Message 13 of 24

Money, Stuff, and Eternity

David Marvin · Jun 12, 2016

Message 13 of 24

In this life, we can easily get distracted by money, and even be mastered by it. David Marvin walks through Jesus' teaching on having a right perspective of money in Matthew 6:19-24. He encourages us to store our treasures in the right place, to see with the right perspective, and to serve the Lord by investing eternally.

Scripture References: Matthew 6:19-24 , Revelation 21

David Marvin

About David Marvin

I grew up in Houston, Texas, and moved to Dallas shortly after attending Texas A&M. I accepted Christ as my Savior at a young age, but began seriously walking with... Read more

Message Transcript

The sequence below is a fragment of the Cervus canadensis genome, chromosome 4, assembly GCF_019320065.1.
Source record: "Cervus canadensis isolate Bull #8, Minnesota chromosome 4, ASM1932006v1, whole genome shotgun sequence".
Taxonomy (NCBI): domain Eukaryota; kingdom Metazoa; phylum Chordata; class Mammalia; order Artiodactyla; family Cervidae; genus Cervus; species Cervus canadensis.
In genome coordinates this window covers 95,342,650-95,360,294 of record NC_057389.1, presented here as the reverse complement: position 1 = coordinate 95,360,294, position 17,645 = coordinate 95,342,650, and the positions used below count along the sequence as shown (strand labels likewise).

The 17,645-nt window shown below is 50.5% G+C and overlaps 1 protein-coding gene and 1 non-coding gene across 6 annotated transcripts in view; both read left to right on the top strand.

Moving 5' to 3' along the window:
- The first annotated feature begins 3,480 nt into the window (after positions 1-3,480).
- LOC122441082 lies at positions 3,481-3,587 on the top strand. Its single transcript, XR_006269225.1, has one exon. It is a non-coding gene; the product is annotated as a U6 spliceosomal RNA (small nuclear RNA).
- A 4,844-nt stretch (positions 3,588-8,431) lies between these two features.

Good morning. My name is David Marvin. I have the privilege of working with young adults on Tuesday nights at The Porch, and I am jumping in to hang with you guys this morning. I'm going to start our time by asking a question and then telling a story based on that. Is anyone engaged in here right now? Loud and proud. There you go. That's an awkward way for all the serious dating couples… Here's my favorite part of engagement. I promise this is going somewhere. If you're engaged right now, you'll know what I'm talking about. When you're engaged, you get to do something called the _gift registry._ The gift registry was, by far, my favorite part of being engaged…along with having a fiancée and the commitment of a lifelong marriage. The gift registry, if you've never been engaged, and if you didn't do this back then, is something we did, at least, where you go and register at different department stores. We went to Target; Bed, Bath, and Beyond; and a couple of other places my wife would know. You register for the things (how great is this) you would like other people to buy for you. You're not going to purchase them. You want other people to buy them for you. If you're engaged, you're probably going through this. We went through this, and I'll tell you about my specific scenario and our experience that will lead to where we're going. We're engaged, and we go to Target and Bed, Bath, and Beyond. We begin to go through the process of registering, which is further awesome, because they've added a laser gun to this, so it's like Nintendo Duck Hunt. You go around the store, and you shoot the things you want. It's awesome. We're at Target shooting the things we want, and it doesn't take me long to realize, "Man, we have very different perspectives on how we should use this opportunity to get free stuff." I know, it should go without saying, but it was like, "We are totally not on the same page." My wife's name is Calli, and she's really practical. She's like, "Okay, we need plates. We're going to need something to eat on. We're going to need silverware, cooking utensils, and glasses." I'm like, "We don't need any of that stuff. We should register for a big-screen TV. We should get this remote-control helicopter. Can we add…" This is a true story "…a La-Z-Boy? Can we register for this? Who knows? Someone may buy it!" She's like, "No, we need to have things to eat on." I'm like, "We can use paper plates. It'll be fine." We're going back and forth. We have very different perspectives on this. In fact, part of me was also like, "Let's just get the most expensive things on there, and we'll take it all back and get the money. It'll be great." That's so terrible. We came at it from very different perspectives. Thank goodness my wife won (story of my life). I'm kidding. She won, so we ended up getting the plates, and we didn't get the helicopter. How tragic would that have been when, three months in, we would have been like, "Why did we get this drone? We have nothing to eat on." She won, thank goodness. We got the plates, and it didn't end up costing us like it would have if we took my perspective on this opportunity to get stuff. It would have cost us. The reason I start there is because, in the same way, today, we're going to explore Jesus' teaching as it relates to our opportunity in this life to get stuff. He's going to say if you come at it with the wrong perspective that is not what God would want you to have, one toward getting stuff and using this life to acquire stuff, much like a husband who would say, "Let's get the helicopter, the big-screen TV, and the chair," would look up and be like, "What was I thinking? This cost me," he says if you use life as the opportunity to get stuff, and you have the wrong view, it's going to cost you now and in eternity. We're going to explore what Jesus has to say about that. If you write notes, we're going to dive into the topics of money, stuff, and eternity_._ If you are here for the first time, and you're like, "The church is always talking about money," first, keep coming. I think you'd be surprised how seldom that's talked about. One of the reasons we do feel like we need to talk about it is because Jesus talks about it so much. Around 15 percent of everything he said, more than heaven and hell combined, was about money. Today, we're going to explore and look at why that is. The last thing I'd say is, if you're like I would feel if I were in your shoes, like, "This starving pastor is going to tell me how I need to handle my money? Who do you think you are, buddy?" we're not going to look at that. My financial advice would be a very short message. It'd be like, "Mutual funds, I think, seem safe. I don't really know." We're going to look at what God says, from the Scripture, about how you and I are to have the right perspective and how we should handle his money, not hearing from me how you should handle your money. We're going to be in Matthew 6. If you have a Bible, you can open it up to Matthew 6 as we explore the Sermon on the Mount. I was asked to teach on anything in the Sermon on the Mount. I was choosing between money and anxiety, and I was like, "Money _is_ my biggest anxiety." I like shiny things, and I live in Dallas, like many of you (and our friends in Fort Worth). Lord, teach us all. I am with you on this. This is not an area of my life where I am like, "Let me tell you, I have this figured out." We are in this together. If you, like me, like shiny, new things, Jesus has some words for us. We're going to start in Matthew 6:19. The context is that Jesus teaches this idea during the Sermon on the Mount. It's Jesus' first sermon. He shows up on the scene and launches into a message with all kinds of topics. We're going to hone in and zoom in on the words he says relating to money. 1._ Storing in the right place._ We'll start in verse 19. If you have a Bible, you can open there. **"Do not store up for yourselves treasures on earth, where moths and vermin destroy, and where thieves break in and steal. But store up for yourselves treasures in heaven, where moths and vermin do not destroy, and where thieves do not break in and steal."** Jesus gives us our first idea. He says, "Look, very practically, as it relates to your time, money, and the opportunity life gives you to get stuff, don't spend it and focus it on getting things in just this life. Don't become the person who's going to get more and more and more stuff. A newer car, a nicer car, another car, a bigger house, more clothes, new shoes, another purse… Don't be that person," Jesus says. I love what he says, because it's so practical. "Is it because God hates stuff, Jesus? Is that why you don't want us to invest and use all of our time, money, and energy toward getting more stuff? Is it because God's anti-stuff?" No. God made stuff. He's not anti-stuff. Jesus is essentially giving investment advice, saying, "It's just a bad investment if that's all you invest in." If, every dollar you take, you only use it toward building up your kingdom or getting more treasure in this life, at the end of your life, you have invested in only depreciating assets that will all break down and go away. I'm explaining that because I think we read this part about storing up treasure like, "Who stores up treasure? Who even has treasure? What are we, pirates? What are you talking about?" His point is, the idea of storing treasure in our context would be spending and living a lifestyle that is devoted to getting more and more and more stuff. Jesus practically says, "Don't dive into the rat race. The rest of Dallas, really, America, is all about getting more and more and more. It's just going to break down. If you only invest in things around here, they're only going to break down." We know this, right? It goes without saying that if all you invest in are things around here, the things you invest in are only going to fall apart, and they're going to need to be replaced. There are industries built around the reality that things just break down. Does anyone work in tech support? That whole industry is like, "Yeah, I'm on hold again. My TV stopped working." Things break down, and Jesus says, "Don't orient your life around building up this kingdom and treasure here. Instead, invest in a better place." He's just giving investment advice. That better place is heaven. He's not just talking about money here. He's not like, "Cut checks." He's saying, "I want your perspective, the focus you have in this life, to not just be about getting more stuff here. Store it up in a place where there is no danger of ever losing it." Every single dollar you invest in heaven is eternally secure. All he's doing is putting his financial advisor hat on and telling us, "Strictly from an investment strategy perspective, if all you invest in is this life and this world, at the end of your life, whoever dies with the most stuff still dies with no stuff to take with them." Jesus would say that every part of your bank account and financial scenario is an opportunity for all of us to invest eternally and receive either an eternal reward or an opportunity we will lose forever. It will be forever gained or forever lost. He says, "Invest in my kingdom." You can go read it later, but in Matthew 29, Jesus says, "For anything you invest in my kingdom, you will receive a return of a hundred fold and greater." How crazy is that? "Anything you give toward me, you will receive a hundred fold, in this life and the next. Invest in my kingdom." Investing here is a bad strategy. I'm not angry at you. It's just a bad place if that's all you invest in. It wouldn't be dissimilar… I mean, Jesus essentially says he knows where the market is going, so to speak, and he's giving insider trading information. That's illegal in this world. #MarthaStewart, who went to jail over insider trading. He's saying, "In this life, it's illegal. In the kingdom to come, I'm giving you insider information." Invest in this eternal stock. It will go well for you, because it's not illegal in that world to come. It would be almost like if we could get in a time machine and go back to younger versions of ourselves (maybe non-existent versions of yourselves, for those of us who are young in the room). It's like if you could go back to the early 90s in a time machine and talk to friends who may be investing in different stocks. If they were like, "I'm buying $1,000 in stock in Enron," "Hey, you do _not_ want to do that." "No, it's bulletproof. Are you kidding me? It's Enron. It's the energy business. There's literally a town built around it called Houston. This thing is a safe bet. It's $15 a share, and we're buying $1,000…" You try to explain, "Hey, you want to invest in something called Apple." "What? No. They have that Macintosh computer. It's all colorful and weird. That's crazy, and it's 93 cents. From the market standpoint, you're crazy. I'm buying Enron." You know what would have happened if we watched the progression. Even though Enron would go up for a little bit, eventually, because of scandal (if you're too young and missed that whole story), Enron disappeared. Literally, $1,000 in Enron stock from 1993 is worth nothing today. You have total loss. If you had invested $1,000 in Apple, it would be worth $3 million today. In the same way, Jesus is saying, "One day, you are going to see that every single financial decision you made either was one you invested in my kingdom for eternity, which will grow and grow, or you will be like someone who invested in Enron and have total loss to show for it. Invest in my kingdom." He's giving us investment advice. I think we're not even aware, honestly, of how good at storing up in this life we really are. There's a friend who came to our staff who was a missionary from Hungary. He has relationships with a lot of our staff, so he's visited us a couple of times. One time, it had been around 10 years since he had visited. The Hungarian missionary came back here to visit our staff. We were asking him a lot of questions, and one of the questions he got asked, and I'll never forget this, was, "What has changed the most about Dallas? You've been gone 10 years. What has changed the most?" He goes, "The storage buildings." All of us are like, "What? Did that get lost in translation with the Hungarian accent? What did he just say? Storage buildings?" He says, "Yeah, the self-storage buildings. They're everywhere." All of us on staff had the same experience. We were like, "What are you talking about? They're not everywhere." Now, watch. As you drive around today, from this moment, you're going to be like, "These things are _everywhere_." This is a true story. Yesterday I was driving with my wife, and in the same 300 yards there are two of them. We have so much stuff. We're experts without even realizing it. We have so much stuff we don't have room in our huge houses. We have to find another little house just to put this stuff in. In the same way, without even realizing it until an outsider came in and said, "Dallas, you're really good at this. You have a lot," I think a lot of us feel like we don't have a lot, until Jesus comes or the perspective gets changed, and you go, "Look how much I have." Jesus says don't devote your life toward storing more and more. You're going to need a car and clothes. You may not need an infinite number of clothes, shoes, purses, and cars. Don't store and waste it here, because it'll be forever lost. He doesn't just say that. Now we'll look at the second idea Jesus introduces. 2._ Seeing with the right perspective._ He says, **"For where your treasure is, there your heart will be also."** Is he saying if I put treasure in a storage unit, my heart is there? What does that mean? If I put treasure in heaven through building God's kingdom, my heart is there? Jesus is basically saying wherever you focus on building, your kingdom or God's kingdom, if your focus is on earth or heaven, your heart is going to follow after that. When the Bible uses the word _heart_, it's synonymous with the control center of your life. Jesus would say out of the overflow of a man's heart his mouth speaks, and he lives. Solomon said guard your heart, because you live from your heart. The heart is essentially all of your desires. You live from your heart. Jesus said wherever you prioritize building a kingdom, whether that's trying to build your kingdom and get a new house, a bigger car, and a nicer vacation… If you do that here on earth, your focus, your desires, and all you think about is going to be here on earth. If you do that in heaven, your focus is going to follow, and the direction of your life will be all focused on those things as well. He's talking about the focus and orientation of your life. Wherever you build your kingdom or decide to invest your finances and money, your life, time, and desires are going to move in that direction, because the control center, the heart, the steering wheel of your life will follow. That idea makes sense of why he goes where he goes next with the eye. It takes a little bit of a right turn, almost, where you're like, "Okay, treasure, heaven, the heart…" and Jesus is like, "While we're on the subject, let's talk about your eye." It's like, "We weren't on that subject, Jesus," but we were, because of the idea of focus. Verse 22: **"The eye** [your vision or view] **is the lamp of the body. If your eyes are healthy, your whole body will be full of light."** If your perspective is right as it relates to money, everything will follow after that and be right or healthy as well. **"But if your eyes are unhealthy, your whole body will be full of darkness."** If you have an unhealthy lens through which you see the world, your life is going to follow with it. **"If then the light within you is darkness, how great is that darkness!"** Jesus just said if you and I don't see clearly as it relates to money, it's going to impact way more than just the amount in your bank account. It's going to impact your anxiety, and really, your whole life. You're going to spend your life running in the wrong direction unless you can get this one thing right and see it with an eternal perspective. That's our second idea: _Seeing with the right perspective_, which is an eternal perspective. If you can do that, Jesus says everything will follow and move in the right direction. I think the challenge is we live in a world that is constantly feeding us lies about the idea of money. Dallas is one of the most materialistic cities on our planet, and the idea that you need more or a newer upgrade, to get paid and get more, is fed every single day from every single direction. Jesus says not to allow the view of culture to infiltrate your mind. The world around you is saying, "That car has 100,000 miles on it. Are you serious? You need to change, upgrade, or trade in. You guys are living in that house? Yeah, everyone has their own bedroom, but come on. You need to change, upgrade, or get bigger." Don't allow the world's perspective on money to infiltrate or lead you astray, because it will lead the rest of your life to follow it. I know that in seasons, and maybe even right now, my vision on money is blurred and off. The funny thing about money is, if your vision is blurred… I'll say it this way. One of the ways I think we're blurred in Dallas is even the idea of how rich we are. Do you know what I mean? The thing about money is it's intoxicating. You can't really see how rich you are. Someone who's intoxicated is like, "No, I'm not drunk." In the same way, with money, you're like, "No, I'm not rich. There are rich people. There's Donald Trump and Mark Cuban, but then there's little old me." The reality is most of us in the room are rich. You are rich, and so am I, relatively speaking. Not thinking we're rich is symptomatic of blurred vision. I'll say it this way. If you make $32,000 a year, you are in the top one percent of wage earners in the world. If you went to a movie this past month, you have disposable income, and you are rich. If you have a cell phone, you are loaded. If you have a car… There are around 700 million cars in the world. Most of us have two. There are around 8 billion people in the world. Think about that. That's crazy. You are loaded if you have a car. You see this when you go to third-world countries. If you go on a short-term discipleship trip with us, and you try to explain your life to them, they're like, "What?" You're like, "Yeah, I was at my house, and the thermostat…" "What's a thermostat?" "It's this thing that lets you control the temperature." "You can control the temperature in your home? Oh, my gosh, what else?" "We have running water…" "You have water that comes right in?" "Yeah, I mean, we can make it hot or cold." "You can control the water in your house?" "Yeah." "Wait a second. What else?" "We have a car." "You have a car? We've heard of cars. That's amazing." "Yeah, we actually have two." "What?" "Yeah, they stay in our garage." "What is a garage?" "It's kind of like this house for our cars." "You have a house for your cars? What?" "Yeah, it's really hot in Texas. The leather turns lava hot. You have to have it." "You have leather? Oh, my gosh." You're like, "Man, as much as I don't feel rich, the reality is I am, and my hunch is I'm not alone." The minister may not be the richest in the… Anyway, we'll keep moving. It's true, you are too. That was my way of saying, "And so are you." It's true. Jesus says, "I'm not angry at you, and I don't want you to feel guilty. I want you to feel grateful and be generous. I want to move you toward investing in the kingdom that will come. I want to give you some of the best financial advice you're going to hear. Don't store it up here. I want you to see clearly and with the right perspective." I know it's intoxicating the more you have, and I can honestly feel it in my own heart with money. I'll say this to illustrate the idea that the more you have, the more you want. I remember when I first got called to come work at Watermark as a part-time intern. I was in grad school, straight out of college, and they were like, "We're going to pay you $10,000 a year." I remember thinking, "Oh, my gosh. What am I going to do with all that money? This is unbelievable. Ten thousand ones? I could just spread them out, one by one. Do you know how far that would go?" In my mind, I was like, "I wonder if they're going to give me a suitcase with cash inside or what's going to happen. I'm going to be bathing in $10,000." I feel like the more I make, the more I want. I make more than that now, and I'm like, "I need more money." When I think about leaving ministry, honestly, the thing that has the greatest pull on my heart, the reason I've been tempted to leave, is not because of the challenges ministry brings. Ministry is hard. Hard conversations. There is all kinds of stuff can wear on you, but it wouldn't be that. It wouldn't be like, "Oh, you have to work on Sunday, even during football season. That's not fun." It wouldn't be that. It's money. I'm like, "I need more money." Honestly, I look at people and I'm like, "I need more money. I need a bigger house. I have a house, but I need a bigger house. I have a car, but I need a newer car." I feel it in the text that Jesus is saying, "If you spend your life chasing and getting more and more stuff, David, it'll never be enough. There will never be enough money for you. You think money is the solution to your problem, David, and it's not. You have a heart problem." Money will never be enough, but Jesus whispers to me, and, I think, to you, "I will be." Jesus is enough, and if he's not enough for you right now no matter how much you make, David, he won't be enough no matter how much _more_ you make. He can be enough. He is enough, more than enough. I think a lot of us think our problem is a money problem, but Jesus says it's a heart problem. It's a perspective problem. You have a messed-up lens, and it has led you into making decisions and keeping up with the Joneses in Dallas, and it's moved everything off-track. Don't fall for the lie. 3._ Serving the right person._ Jesus continues and tells us not only how we're to see with the right perspective, but how we are to serve the right person. He says, **"No one can serve two masters. Either you will hate the one and love the other, or you will be devoted to the one and despise the other."** What are we talking about? **"You cannot serve both God and money."** The word he uses is translated _money_, but it's really the word _mammon_. The reason I'm explaining that is it includes money, but it's not just money. It's the word for the god of stuff. He personifies wealth. He's the stuff god. You will either serve your stuff and money, or you're going to serve God. Again, I think it comes back to perspective. The person who is mastered by God says, "God, all of my money, everything I have, is yours. I'm yours. Everything is on loan from you. My car, my income and the interest from it… Everything I have is yours, God. You own everything. What would you have me do? You're my Master, and I'll do whatever the Master says." That person is mastered by God. He says you're either going to be that, or you will be mastered by your stuff. I think what's hard about being mastered by stuff, in my experience, is it's hard for me to see in the mirror. It doesn't come like, "Yes, Stuff. Here, master, tell me what to do." It comes in the form of saying, "I'm my master. This is my money. I can cut God a little check, but I'm the person responsible for this. I'm my master. If I want to go there, I go there. If I want to drive that, I drive that." Jesus says, "You're mastered by your stuff, and at the end of the day, you have to choose whether you'll be mastered by God, because everything is his, or by yourself, which is really another way of saying your stuff." You can see the mindset in the way we think about all kinds of different things. It's not hard to see the power of someone being ruled by money. Does that make sense? We see it all the time. Think about the power money has over people's lives and what they'll do for money. People get married for money. You're entering into marriage, and really, it's about money. One of the most common reasons people get divorced is over money problems. My greatest anxiety is money-related. It controls our emotions. You go, "Man, wow. Money does have power over people's lives." People stay in jobs where they never get to see their families to finance a lifestyle they got into through money. They've put golden handcuffs on themselves. "I can't ever see my kids because I'm too busy providing money for my kids." Money has so much power over our lives. Even the idea of how we can be owned by stuff. Somebody said in preparing this week, "Anything you can't give away, you don't own. It owns you. Anything you can't do without, you don't own. You're owned." Jesus says, "Are you going to see yourself as your own master or see the One who is truly the Master, who owns it all?" Our curriculum for Moneywise included some ideas of the differing mindsets between these two, regarding how a servant of money looks, as it relates to big categories in money, and how a servant of God looks, as it relates to income. All this was stolen from Moneywise, which is a class we have here that's excellent, if I can encourage you to take it. As it relates to income, what does a servant of money do? They go, "Scoreboard! I got a raise. Holla at your boy, I'm going to Vegas! Let's do this," or any version of that. They say, "I worked hard and got a raise. That's how this happened." A servant of God, as it relates to their income, says, "I just got a raise, a bonus. God, you've entrusted me with more. I have more that I will be responsible for. What would you have me do with this?" They're very different perspectives. As it relates to spending, a servant of money says, "If I have it in the bank, I buy. If I think I'm going to have it in the bank in a month, I do something called credit." A servant of God, as it relates to spending, says, "Lord, is this what you would have me buy? This is all your money. What would you have me buy?" As it relates to saving, a servant of money says, "Save, save, save more. You want to climb that thing as high as you can. You want a security net, a safety blanket." The servant of God says, "Lord, what would you have me save? I don't want to find my security or confidence in money." What about giving? This one is so convicting from whoever wrote this stuff. A servant of money says, "How much do you want me to give, God?" They still give. A servant of God, as it relates to giving, says, "God, how much do you want me to keep? It's all yours." For me, the application this week was looking at it and going, "Whose kingdom am I serving? Whose kingdom am I going to spend my life building? Is it going to be God's or is it going to be, honestly, my own? In what place am I going to spend my life devoted toward building up treasure? How am I doing that now?" Not just seeing it as cutting God some, but really saying, "Lord, all of it is yours. Help me to be generous. Help me to be increasingly someone who stores up treasure in heaven." Let me remove this insecurity, because I feel it, and I'm sure people in the room do. As it relates to church and money, I know there's all kinds of baggage in the room, so if you're hearing right now that the church always wants your money, don't give your money here. If you can find another place that is making disciples, and you're like, "They're kingdom-minded, and they're making an impact in this world. I'm going to give over there," that's great. Do that. I think this is one of the best places, if not the best, you can invest eternally. I believe that with all of my heart, but I want to remove that off the table so that, honestly, you don't hide behind that excuse. "Ahh, I'm not giving to the church." Don't give it here. Give it to some other organization where they are making disciples. There are a lot of them out there. We encourage you to do some, but quit hiding behind that smoke screen. Jesus says, "Whose kingdom are you going to build into? Who are you going to invest in?" I think this church is one of the best kingdom-minded groups of people you can give to, but I don't want to allow you to be like, "Ahh, the church is just…" Give it to Compassion. Give it to the missions stuff that's going on in Rwanda through some Watermark partner ministries, but don't hide behind that and be like, "I'm just not going to do it." Whose kingdom are you going to build? Where are you going to spend your life building up treasure? For me, it was just about asking the question of, "Lord, will you help me? I feel this tug." Honestly, I feel, as much as anything in my world, the thing that most distracts me from my relationship with God, from what matters most in this life, is money. For me, evaluating and applying this message this week was going, "God, will you continue to take ground and help me? I don't want to spend the rest of my life chasing after little pieces of green paper with dead presidents on them, Lord. Will you help me?" That's what it is. When you see it from the eternal perspective, heaven is looking down, going, "Are you serious? You're allowing a bunch of stuff to distract you from the true treasure of all existence, Jesus? Whose kingdom are you building? Are you going to build up your own kingdom here that's honestly like a sand castle on the beach that will be swept away, or are you going to invest in the only kingdom that will last?" At the end of any registry (if you've ever filled one out or gone to buy a gift for someone off their registry), when you fill it out, there's this list that's put together. On the list is everything the couple selected as stuff they wanted to get through this opportunity. It's funny, because in doing so, when you look at someone's registry, you see what they value. You see, "Oh, huh. Interesting. I wouldn't have picked that. Matching pajamas? Interesting… They wanted us to buy that." You see the things they value as a couple. In the same way, the Bible teaches that, in life, all of us are putting together this eternal registry. At the end, through all of the purchases, through how we see, and through the perspective we apply, as it relates to getting stuff in this life, there'll be a moment when we get to see, from heaven's perspective, the list of everything you purchased. It shows you what you value. How we use money in this life shows who and what we treasure most. Will it be my comfort, my own experience, and myself, or will it be Jesus? How you use money not only showcases what you value (yourself or your Savior), but the tragedy of money is it has the ability to distract us like nothing else from the true treasure, which is not a bunch of stuff. The true treasure of life is not a bunch of things. It's a person named Jesus. That's a treasure of all existence, all ages, and all life. In the registry scenario, we registered, we got married, and we got a bunch of things. Our friends were really kind and generous, and we were opening the gifts, and it was awesome. We got the spatula, and the plates, and things that were good. In that scenario, if I allowed the stuff to distract me, I would have missed the true treasure of marriage, which is not a toaster, but a person, a wife. Does that make sense? No one would be like, "Oh, the true treasure is you get all this stuff that comes along." No one should get married because they're like, "I need a toaster. Who wants to get married?" That's a terrible idea. The treasure of marriage is a person. For me, that's my wife, Calli. I think, from heaven's perspective, as foolish as it would be to see someone who's distracted from the treasure of marriage (their wife) because of the stuff, like a toaster… She's like, "Do you want to go to bed?" and I'm like, "No, I'm going to keep playing with the popcorn maker a little bit more." If that happened, you'd be like, "What is wrong with you? Your wife is the true treasure of marriage. You're allowing the stuff to distract you from the true treasure, which is a person." In the same way, one day, I believe with all of my heart, we're going to see clearly that the true treasure of life, of existence, is not things. It's a person. His name is Jesus. You can golf-clap for that or do whatever you want, but listen on this. Like nothing else in this life, money has the ability to distract you and me from the true treasure, the only treasure, and one day, we're going to see from heaven's perspective that he's always been the treasure. Have you ever thought about this? Even in eternity, there's one treasure. His name is Jesus. Are you thinking about this? I'll close here. If you go read Revelation 21 tonight, you can read how the apostle John, Jesus' best friend, is given this perspective, this vision of heaven, and he gets to see what it's like. He begins to describe heaven, and he begins to tell us about the building materials. He tells us what heaven is made of. He's like, "Yeah, the asphalt is this see-through gold that you walk around on. The drywall is made of emeralds and pearls." He uses this metaphor to say of everything we value in life, in heaven, they're building materials. It'd be like the floors were made out of dollar bills, and there were Louis Vuitton walls. That's what it would be like. He's saying, "One day you're going to see clearly, and everything you value will be pushed aside to make way for the true treasure, Jesus." You can read this later, and I'm not totally sure why this is, but even the building materials are see-through. You say, "Why are they see-through, John? You're saying the floor is gold, but you see through it. It's crazy. Why are they see-through?" I don't know, but here would be my hunch. In this life, I can get so focused on gold or treasure that I don't see Jesus, but in heaven, there will be no ability to miss out on the true treasure. Everything we think is valuable will say, "Don't stare at me. Look through me. Look at the true treasure. His name is Jesus." You're going to see he's the treasure in this life, and in the life to come. One day you and I are going to see it clearly, and please, Lord, will you help us, will you help me, to not spend the rest of our lives chasing and building our own kingdoms. Even now, would we be able to see through things and worship the God who's not against you having possessions, but who doesn't want your possessions to have you. He doesn't want your possessions. He wants you to have a perspective. He's like, "I'm God, what am I going to do with a Tahoe? I just don't want it to own you." Like nothing else, it distracts. Will you take away the power of money from our perspective? The true treasure is not things but a person named Jesus. We're going to have an entire team down front here. If you don't know that true treasure… If you heard in this message, "Give us your money," that would make me really sad. I'm saying to give your life to Jesus, the true treasure. If you've never known and met that God, he's the God who loves generous givers because he's a generous giver, who said, "How much do I love you? How generous am I? I will die in your place." The first step you need to take is not examining whose kingdom you're building, but what eternity awaits you if you look with an eternal perspective. For those of us who do know Jesus, the invitation for all of us is to go, "Whose kingdom am I going to build? Where am I going to store treasure, Lord? How am I going to see this life, and who am I going to serve?" I pray we would serve the King who died and served us. Let me pray, and we'll close in song. Father, thank you that you're a God whose generosity goes well beyond anything we could ever do. No matter how generous we are in this room, the most generous person is you. In that matchless generosity, you gave your life for us. Would we surrender not just our time, our money, and our stuff, but our lives to you, Lord? Would you direct us and help us to serve your kingdom before ours? Help us to build into your kingdom. Help us to see with an eternal perspective. Thank you, Lord, that you love us and you're generous, regardless of where we are. Would you help us, free us, and free my heart from the deceitfulness of money? We love you. Thank you for Jesus. Amen. Any time you buy something, you get a proof of purchase, a receipt, or something that proves it. If you are in the room, and you do not know the God who has stepped into human existence, who came to die, who gives meaning to all of life, and who is the true treasure named Jesus, the first step comes with accepting the purchase he made on the cross. Just like with proof of purchase, there will come a day when, regardless of what you believe, you're going to stand before the King of Kings, named Jesus. With arms spread wide, he will show the proof of purchase. "You can look at the scars on my hands. This is how much I love you. This is how generous I am." For you, the first step will be accepting and trusting in that God, not in what you do. The good actions you've attempted to put in your repertoire in your life to appease God will never work. It begins by accepting what Jesus did on the cross, his purchase for you. If you don't know that God, we'll have an entire team down here who would love to talk to you. It's the primary reason we have a team gather at the front of the stage. If you do know that God, to all of us going forward and doing what so many of you do so well… We have the most generous body. It's not the most rich body. There's a difference between rich and generous. You can be generous and have a lot of money or not have much money. So many of you do this so well, so for those of you who do, thank you for inspiring and encouraging me and so many others. For all of us going, "Whose kingdom are we going to build, Lord?" would you help us to build yours? We love you, and we love you guys. Go have a great week of worship. That's it.